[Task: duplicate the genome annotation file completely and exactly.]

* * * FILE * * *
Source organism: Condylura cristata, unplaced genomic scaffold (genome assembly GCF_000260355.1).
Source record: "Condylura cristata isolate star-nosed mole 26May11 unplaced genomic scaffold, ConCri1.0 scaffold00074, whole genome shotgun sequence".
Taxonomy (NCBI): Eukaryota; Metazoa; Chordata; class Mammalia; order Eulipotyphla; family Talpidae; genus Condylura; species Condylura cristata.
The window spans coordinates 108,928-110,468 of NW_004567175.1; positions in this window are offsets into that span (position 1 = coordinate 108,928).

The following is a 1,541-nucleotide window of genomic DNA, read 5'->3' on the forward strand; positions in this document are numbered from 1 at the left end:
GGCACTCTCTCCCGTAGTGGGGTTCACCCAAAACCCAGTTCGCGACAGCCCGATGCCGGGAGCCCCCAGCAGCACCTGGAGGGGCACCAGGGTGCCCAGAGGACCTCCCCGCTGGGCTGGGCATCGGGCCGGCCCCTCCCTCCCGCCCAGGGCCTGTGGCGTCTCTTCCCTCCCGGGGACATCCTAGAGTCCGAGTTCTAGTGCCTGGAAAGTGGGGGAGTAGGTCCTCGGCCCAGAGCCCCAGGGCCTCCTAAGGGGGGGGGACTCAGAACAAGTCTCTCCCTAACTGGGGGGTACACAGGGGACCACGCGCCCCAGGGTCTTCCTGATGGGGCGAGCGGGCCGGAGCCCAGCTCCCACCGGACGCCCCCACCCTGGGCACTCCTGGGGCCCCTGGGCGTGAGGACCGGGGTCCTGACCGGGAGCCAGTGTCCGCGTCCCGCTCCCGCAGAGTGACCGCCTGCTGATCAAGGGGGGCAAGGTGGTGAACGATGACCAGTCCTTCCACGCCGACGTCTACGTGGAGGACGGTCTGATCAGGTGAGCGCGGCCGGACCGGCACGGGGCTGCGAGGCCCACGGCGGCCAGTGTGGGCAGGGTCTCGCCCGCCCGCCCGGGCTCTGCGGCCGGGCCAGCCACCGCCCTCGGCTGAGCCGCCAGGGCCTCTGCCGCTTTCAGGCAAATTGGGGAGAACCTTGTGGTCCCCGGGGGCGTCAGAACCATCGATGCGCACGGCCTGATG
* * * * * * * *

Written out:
Source organism: Condylura cristata, unplaced genomic scaffold (genome assembly GCF_000260355.1).
Source record: "Condylura cristata isolate star-nosed mole 26May11 unplaced genomic scaffold, ConCri1.0 scaffold00074, whole genome shotgun sequence".
Taxonomy (NCBI): Eukaryota; Metazoa; Chordata; class Mammalia; order Eulipotyphla; family Talpidae; genus Condylura; species Condylura cristata.
The window spans coordinates 108,928-110,468 of NW_004567175.1; positions in this window are offsets into that span (position 1 = coordinate 108,928).

The following is a 1,541-nucleotide window of genomic DNA, read 5'->3' on the forward strand; positions in this document are numbered from 1 at the left end:
GGCACTCTCTCCCGTAGTGGGGTTCACCCAAAACCCAGTTCGCGACAGCCCGATGCCGGGAGCCCCCAGCAGCACCTGGAGGGGCACCAGGGTGCCCAGAGGACCTCCCCGCTGGGCTGGGCATCGGGCCGGCCCCTCCCTCCCGCCCAGGGCCTGTGGCGTCTCTTCCCTCCCGGGGACATCCTAGAGTCCGAGTTCTAGTGCCTGGAAAGTGGGGGAGTAGGTCCTCGGCCCAGAGCCCCAGGGCCTCCTAAGGGGGGGGGACTCAGAACAAGTCTCTCCCTAACTGGGGGGTACACAGGGGACCACGCGCCCCAGGGTCTTCCTGATGGGGCGAGCGGGCCGGAGCCCAGCTCCCACCGGACGCCCCCACCCTGGGCACTCCTGGGGCCCCTGGGCGTGAGGACCGGGGTCCTGACCGGGAGCCAGTGTCCGCGTCCCGCTCCCGCAGAGTGACCGCCTGCTGATCAAGGGGGGCAAGGTGGTGAACGATGACCAGTCCTTCCACGCCGACGTCTACGTGGAGGACGGTCTGATCAGGTGAGCGCGGCCGGACCGGCACGGGGCTGCGAGGCCCACGGCGGCCAGTGTGGGCAGGGTCTCGCCCGCCCGCCCGGGCTCTGCGGCCGGGCCAGCCACCGCCCTCGGCTGAGCCGCCAGGGCCTCTGCCGCTTTCAGGCAAATTGGGGAGAACCTTGTGGTCCCCGGGGGCGTCAGAACCATCGATGCGCACGGCCTGATG